Wanting some answers, I inquired directly with the BBB about two of the companies. Their response:

"After review of the two businesses the difference between the two are the categories in which they are placed. The Chicago BBB has Now Health Group as: Health & Medical Products – Scientifically Unproven, Health & Wellness, Health & Diet Products – Retail while the Western Washington BBB has Speedwinds Nutrition is categorized as: Vitamins & Food Supplements, Beauty Supplies & Equipment. The category in which a business is placed can make a difference on the overall rating based on market trends."

For a brief moment, I must remember that people are human and this could be a communication or data entry issue. However, upon analyzing the response I'm puzzled by the lack of uniformity. All 5 companies sell products as dietary supplements, plain and simple. That fact is easy to establish with a quick phone call or by visiting their websites, yet we have a different maze of categories that NOW Foods has been buried under including a misleading category titled, "Scientifically Unproven". I also noticed that NOW Foods was not a paying member of the BBB. It's unclear whether or not BBB membership influences a business's letter grade, but my findings leave a lot to be explained. The "complaint" platform is what the BBB is ultimately used for. However, in the cases of Speedwinds Nutrition and Force Factor, the large number of complaints didn't directly lower their grade at all, even after the BBB admitted recognizing complaint patterns.

Savvy consumers rely on businesses such as the BBB to help them make informed purchasing decisions. My BBB search result was incredibly confusing and misleading. I found the BBB had given high grades to companies that had been subject to justifiable government action and also companies with a significantly high number of complaints. In a bizarre twist, I found the BBB had given a low grade to NOW Foods, a company that truly exemplifies compliancy greatness in the supplement industry with only 2 complaints (resolved) in a 3 year period. In my experience, the BBB's grading system did not point me to better companies, in fact it was the opposite. Unless the BBB can improve their business review process, numerous consumers might unsuspectingly purchase dietary supplements from companies that have poor business practices or serious government compliancy issues.


1 The Better Business Bureau® and BBB® are registered service marks of the Council of Better Business Bureaus, Inc.

2 HCG Platinum™ is a trademark of HCG Platinum, LLC.

3 USPlabs® is a registered trademark of USPlabs, LLC.

4 Speedwinds Nutrition™ is a trademark of Speedwinds Nutrition.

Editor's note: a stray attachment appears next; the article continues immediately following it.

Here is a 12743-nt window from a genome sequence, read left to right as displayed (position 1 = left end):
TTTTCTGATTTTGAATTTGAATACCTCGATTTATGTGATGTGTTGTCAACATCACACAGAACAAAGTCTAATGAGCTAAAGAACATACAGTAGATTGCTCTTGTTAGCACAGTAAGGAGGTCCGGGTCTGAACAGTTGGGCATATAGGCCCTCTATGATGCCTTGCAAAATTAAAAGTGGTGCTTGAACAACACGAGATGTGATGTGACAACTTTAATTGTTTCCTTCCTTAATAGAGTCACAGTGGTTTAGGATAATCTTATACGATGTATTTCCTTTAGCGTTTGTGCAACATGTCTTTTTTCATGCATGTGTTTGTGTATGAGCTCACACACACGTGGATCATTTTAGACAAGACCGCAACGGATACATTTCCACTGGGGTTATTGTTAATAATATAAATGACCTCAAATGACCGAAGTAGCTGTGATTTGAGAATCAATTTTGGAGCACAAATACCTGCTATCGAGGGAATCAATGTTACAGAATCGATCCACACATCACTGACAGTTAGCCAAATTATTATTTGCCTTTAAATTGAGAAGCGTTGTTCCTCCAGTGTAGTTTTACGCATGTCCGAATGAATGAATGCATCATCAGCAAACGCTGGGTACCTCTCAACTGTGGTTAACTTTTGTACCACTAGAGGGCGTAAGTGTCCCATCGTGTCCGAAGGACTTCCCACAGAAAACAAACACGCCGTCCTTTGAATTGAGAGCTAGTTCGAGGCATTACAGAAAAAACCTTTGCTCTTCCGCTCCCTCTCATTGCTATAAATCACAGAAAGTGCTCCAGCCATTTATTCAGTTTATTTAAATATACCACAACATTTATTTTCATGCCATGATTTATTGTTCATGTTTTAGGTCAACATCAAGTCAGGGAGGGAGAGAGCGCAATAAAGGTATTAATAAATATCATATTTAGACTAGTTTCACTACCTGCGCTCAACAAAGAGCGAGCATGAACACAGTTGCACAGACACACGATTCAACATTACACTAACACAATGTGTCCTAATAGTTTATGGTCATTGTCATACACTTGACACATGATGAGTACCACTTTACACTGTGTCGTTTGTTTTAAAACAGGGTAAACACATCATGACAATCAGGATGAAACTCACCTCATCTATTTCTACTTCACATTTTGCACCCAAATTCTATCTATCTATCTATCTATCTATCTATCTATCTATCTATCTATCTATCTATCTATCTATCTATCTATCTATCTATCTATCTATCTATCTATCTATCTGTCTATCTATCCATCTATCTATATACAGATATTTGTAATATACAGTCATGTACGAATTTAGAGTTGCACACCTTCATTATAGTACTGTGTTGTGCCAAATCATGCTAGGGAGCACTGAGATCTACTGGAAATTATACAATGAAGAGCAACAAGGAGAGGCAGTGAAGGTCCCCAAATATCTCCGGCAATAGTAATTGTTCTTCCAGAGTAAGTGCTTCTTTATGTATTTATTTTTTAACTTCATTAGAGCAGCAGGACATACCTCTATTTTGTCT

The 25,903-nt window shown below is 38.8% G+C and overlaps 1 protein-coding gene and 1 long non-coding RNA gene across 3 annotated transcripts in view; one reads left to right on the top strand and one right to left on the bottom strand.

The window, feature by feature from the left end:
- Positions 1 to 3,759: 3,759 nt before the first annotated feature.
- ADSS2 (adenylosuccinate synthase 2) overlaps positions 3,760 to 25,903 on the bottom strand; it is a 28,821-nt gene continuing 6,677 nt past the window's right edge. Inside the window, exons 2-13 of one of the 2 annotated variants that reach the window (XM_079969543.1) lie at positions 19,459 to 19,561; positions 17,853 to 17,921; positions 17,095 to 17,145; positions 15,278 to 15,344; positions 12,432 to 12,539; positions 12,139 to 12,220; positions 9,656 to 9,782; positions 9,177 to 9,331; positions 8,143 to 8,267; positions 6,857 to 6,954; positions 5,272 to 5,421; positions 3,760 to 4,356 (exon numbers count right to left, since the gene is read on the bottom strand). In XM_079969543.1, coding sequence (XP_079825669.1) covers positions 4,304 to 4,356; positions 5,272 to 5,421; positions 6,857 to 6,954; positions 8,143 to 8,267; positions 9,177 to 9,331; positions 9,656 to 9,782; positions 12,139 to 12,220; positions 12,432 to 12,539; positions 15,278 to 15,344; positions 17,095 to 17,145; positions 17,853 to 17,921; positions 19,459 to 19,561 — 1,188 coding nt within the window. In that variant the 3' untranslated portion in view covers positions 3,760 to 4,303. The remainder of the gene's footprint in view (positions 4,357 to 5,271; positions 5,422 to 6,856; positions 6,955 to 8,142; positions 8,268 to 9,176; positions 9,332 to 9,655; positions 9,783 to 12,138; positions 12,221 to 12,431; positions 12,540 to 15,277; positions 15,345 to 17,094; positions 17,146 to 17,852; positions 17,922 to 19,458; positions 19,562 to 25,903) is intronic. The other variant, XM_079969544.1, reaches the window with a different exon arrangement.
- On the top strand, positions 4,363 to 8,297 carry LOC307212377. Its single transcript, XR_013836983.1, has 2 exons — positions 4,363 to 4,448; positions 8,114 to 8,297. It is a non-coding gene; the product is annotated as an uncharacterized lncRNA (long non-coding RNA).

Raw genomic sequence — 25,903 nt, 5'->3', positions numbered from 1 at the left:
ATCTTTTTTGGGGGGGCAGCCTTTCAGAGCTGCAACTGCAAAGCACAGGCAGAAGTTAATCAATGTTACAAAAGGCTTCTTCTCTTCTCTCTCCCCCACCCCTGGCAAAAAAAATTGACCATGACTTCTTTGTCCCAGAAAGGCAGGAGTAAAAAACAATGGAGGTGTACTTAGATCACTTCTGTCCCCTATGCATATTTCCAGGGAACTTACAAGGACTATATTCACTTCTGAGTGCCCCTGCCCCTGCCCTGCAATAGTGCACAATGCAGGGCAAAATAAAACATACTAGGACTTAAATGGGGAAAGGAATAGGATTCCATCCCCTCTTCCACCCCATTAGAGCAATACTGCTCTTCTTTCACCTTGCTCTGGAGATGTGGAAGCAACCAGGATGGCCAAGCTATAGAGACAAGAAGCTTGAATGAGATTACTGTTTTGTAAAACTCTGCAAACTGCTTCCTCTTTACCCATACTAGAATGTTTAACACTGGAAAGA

5 Force Factor® is a registered trademark of Hungry Fish Media, LLC.

6 NOW® is a registered trademark of Now Health Group, Inc.

7 http://tess2.uspto.gov/bin/showfield?f=doc&state=4804:tvyh7v.2.31. Accessed on 7/12/2013.

8 http://www.bbb.org/us/bbb-structure/. Accessed on 7/12/2013.

9 http://www.bbb.org/business-reviews/ratings/. Accessed on 7/12/2013.

10 http://www.bbb.org/utah/business-reviews/health-and-medical-products/hcg-platinum-in-bluffdale-ut-22310756. Accessed on 7/12/2013.

11 http://www.fda.gov/ForConsumers/ConsumerUpdates/ucm282062.htm. Accessed on 7/12/2013.

12 http://www.fda.gov/Drugs/ResourcesForYou/Consumers/BuyingUsingMedicineSafely/MedicationHealthFraud/ucm282465.htm. Accessed on 7/12/2013.

13 http://www.fda.gov/ICECI/EnforcementActions/WarningLetters/2012/ucm302167.htm. Accessed on 7/12/2013.

14 http://blog.nutribodies.com/1/fda-charge-against-dmaa. Accessed on 7/12/2013.

15 http://www.fda.gov/AboutFDA/CentersOffices/OfficeofFoods/CFSAN/CFSANFOIAElectronicReadingRoom/ucm350199.htm. Accessed on 7/12/2013.

16 http://www.bbb.org/dallas/business-reviews/health-and-diet-food-products-wholesale-and-manufacturing/usplabs-in-dallas-tx-90310106. Accessed on 7/12/2013.

17 http://www.consumer.ftc.gov/articles/0068-how-buying-plans-work. Accessed on 7/13/2013.

18 http://www.bbb.org/oregon/business-reviews/vitamins-and-food-supplements/speedwinds-nutrition-in-portland-or-37005337. Accessed on 7/13/2013.

19 http://www.bbb.org/boston/business-reviews/vitamins-and-food-supplements/force-factor-llc-in-boston-ma-117868. Accessed on 7/13/2013.

20 http://www.bbb.org/chicago/business-reviews/health-and-medical-products-scientifically-unproven/now-health-group-in-bloomingdale-il-12005839. Accessed on 7/13/2013.

Click Here to find out "Why we do, what we do."

Written by Puccio, and disseminated with permission, from the Nucleo Blog on July 15, 2013.

This information is not intended to take the place of medical advice.Please check with your health care providers prior to starting any new dietary or exercise program. CasePerformance is not responsible for the outcome of any decision made based off the information presented in this article.